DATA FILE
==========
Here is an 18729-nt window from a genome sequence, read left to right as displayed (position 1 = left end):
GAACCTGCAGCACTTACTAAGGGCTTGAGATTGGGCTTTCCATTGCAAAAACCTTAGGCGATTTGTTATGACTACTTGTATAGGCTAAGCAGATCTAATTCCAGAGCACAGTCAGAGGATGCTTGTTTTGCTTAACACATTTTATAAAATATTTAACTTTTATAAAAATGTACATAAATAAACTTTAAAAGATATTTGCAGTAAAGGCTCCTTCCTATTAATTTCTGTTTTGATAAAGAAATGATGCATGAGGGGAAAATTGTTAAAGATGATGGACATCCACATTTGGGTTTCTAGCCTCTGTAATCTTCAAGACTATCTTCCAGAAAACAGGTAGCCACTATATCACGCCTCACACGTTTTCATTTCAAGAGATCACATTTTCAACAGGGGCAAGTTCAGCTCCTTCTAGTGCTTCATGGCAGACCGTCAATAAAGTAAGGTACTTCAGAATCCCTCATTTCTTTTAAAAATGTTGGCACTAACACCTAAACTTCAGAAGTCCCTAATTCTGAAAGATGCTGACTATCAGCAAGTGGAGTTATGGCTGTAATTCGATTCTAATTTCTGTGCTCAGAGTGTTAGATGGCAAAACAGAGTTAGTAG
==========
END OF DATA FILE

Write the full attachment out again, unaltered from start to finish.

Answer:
Here is an 18729-nt window from a genome sequence, read left to right as displayed (position 1 = left end):
GAACCTGCAGCACTTACTAAGGGCTTGAGATTGGGCTTTCCATTGCAAAAACCTTAGGCGATTTGTTATGACTACTTGTATAGGCTAAGCAGATCTAATTCCAGAGCACAGTCAGAGGATGCTTGTTTTGCTTAACACATTTTATAAAATATTTAACTTTTATAAAAATGTACATAAATAAACTTTAAAAGATATTTGCAGTAAAGGCTCCTTCCTATTAATTTCTGTTTTGATAAAGAAATGATGCATGAGGGGAAAATTGTTAAAGATGATGGACATCCACATTTGGGTTTCTAGCCTCTGTAATCTTCAAGACTATCTTCCAGAAAACAGGTAGCCACTATATCACGCCTCACACGTTTTCATTTCAAGAGATCACATTTTCAACAGGGGCAAGTTCAGCTCCTTCTAGTGCTTCATGGCAGACCGTCAATAAAGTAAGGTACTTCAGAATCCCTCATTTCTTTTAAAAATGTTGGCACTAACACCTAAACTTCAGAAGTCCCTAATTCTGAAAGATGCTGACTATCAGCAAGTGGAGTTATGGCTGTAATTCGATTCTAATTTCTGTGCTCAGAGTGTTAGATGGCAAAACAGAGTTAGTAG